Background. Laparoscopy is ever more common in both elective and emergency surgery. In fact, in abdominal emergencies it enables the resolution of preoperative diagnostic doubts as well as treatment of the underlying disease. We present a retrospective study of the results of a 5-year experience at a single center.
Patients and methods. Between September 2006 and August 2011, 961 patients were treated via laparoscopy, including 486 emergency cases (15 gastroduodenal perforation; 165 acute cholecystitis; 255 acute appendicitis; 15 pelvic inflammatory disease and non-specific abdominal pain [NSAP]; 36 small bowel obstruction). All procedures were conducted by a team trained in laparoscopic surgery.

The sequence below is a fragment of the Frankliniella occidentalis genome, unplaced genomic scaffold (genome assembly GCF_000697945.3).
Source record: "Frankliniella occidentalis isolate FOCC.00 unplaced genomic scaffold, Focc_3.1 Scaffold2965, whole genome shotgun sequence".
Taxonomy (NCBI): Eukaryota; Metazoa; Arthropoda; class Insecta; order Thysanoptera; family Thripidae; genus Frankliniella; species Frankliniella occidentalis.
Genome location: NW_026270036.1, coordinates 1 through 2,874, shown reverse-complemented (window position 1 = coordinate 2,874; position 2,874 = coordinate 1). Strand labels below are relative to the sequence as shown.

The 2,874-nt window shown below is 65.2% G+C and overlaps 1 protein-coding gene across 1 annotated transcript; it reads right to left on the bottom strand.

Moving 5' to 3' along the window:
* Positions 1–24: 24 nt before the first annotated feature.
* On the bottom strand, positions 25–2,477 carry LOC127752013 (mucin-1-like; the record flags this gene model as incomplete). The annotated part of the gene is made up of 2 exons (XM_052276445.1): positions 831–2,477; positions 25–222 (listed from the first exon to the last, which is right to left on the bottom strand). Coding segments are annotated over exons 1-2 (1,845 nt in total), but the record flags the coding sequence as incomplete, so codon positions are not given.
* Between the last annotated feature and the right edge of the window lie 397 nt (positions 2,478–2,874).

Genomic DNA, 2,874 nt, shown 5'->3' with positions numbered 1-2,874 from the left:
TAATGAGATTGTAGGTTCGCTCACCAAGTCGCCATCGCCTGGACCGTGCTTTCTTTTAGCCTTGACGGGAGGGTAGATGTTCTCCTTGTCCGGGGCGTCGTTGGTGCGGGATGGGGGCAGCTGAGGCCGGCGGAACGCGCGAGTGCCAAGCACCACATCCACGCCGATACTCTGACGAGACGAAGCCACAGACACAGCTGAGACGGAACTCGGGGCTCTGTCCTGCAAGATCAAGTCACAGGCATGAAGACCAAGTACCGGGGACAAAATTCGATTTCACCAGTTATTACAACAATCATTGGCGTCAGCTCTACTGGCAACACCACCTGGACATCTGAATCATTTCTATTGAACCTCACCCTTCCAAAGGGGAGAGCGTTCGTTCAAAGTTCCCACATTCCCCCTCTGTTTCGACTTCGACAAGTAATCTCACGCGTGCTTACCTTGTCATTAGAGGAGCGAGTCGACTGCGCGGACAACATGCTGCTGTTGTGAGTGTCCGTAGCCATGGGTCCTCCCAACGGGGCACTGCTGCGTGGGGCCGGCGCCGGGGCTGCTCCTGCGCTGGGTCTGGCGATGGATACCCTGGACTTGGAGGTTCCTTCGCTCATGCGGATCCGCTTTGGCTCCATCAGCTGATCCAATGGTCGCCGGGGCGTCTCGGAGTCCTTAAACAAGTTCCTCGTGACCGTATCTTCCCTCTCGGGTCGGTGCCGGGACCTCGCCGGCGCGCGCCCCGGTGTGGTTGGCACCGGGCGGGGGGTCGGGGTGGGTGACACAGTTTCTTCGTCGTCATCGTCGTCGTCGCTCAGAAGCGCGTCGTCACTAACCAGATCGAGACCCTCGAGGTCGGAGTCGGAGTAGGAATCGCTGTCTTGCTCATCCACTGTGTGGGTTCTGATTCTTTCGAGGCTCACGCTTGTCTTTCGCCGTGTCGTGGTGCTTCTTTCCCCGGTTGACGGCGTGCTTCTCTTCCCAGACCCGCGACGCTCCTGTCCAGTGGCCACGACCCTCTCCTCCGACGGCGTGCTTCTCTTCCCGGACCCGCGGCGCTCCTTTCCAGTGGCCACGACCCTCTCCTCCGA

Results. The conversion rate was 22/486 patients (4.53%). A definitive laparoscopic diagnosis was possible in over 96% of cases, and definitive treatment via laparoscopy was possible in most of these.
Conclusions Our own experience confirms the literature evidence that laparoscopy is a valid option in the surgical treatment of abdominal emergencies. In any case, it must be performed by a dedicated and highly experienced team. Correct patient selection is also important, to enable the most suitable approach for each given situation.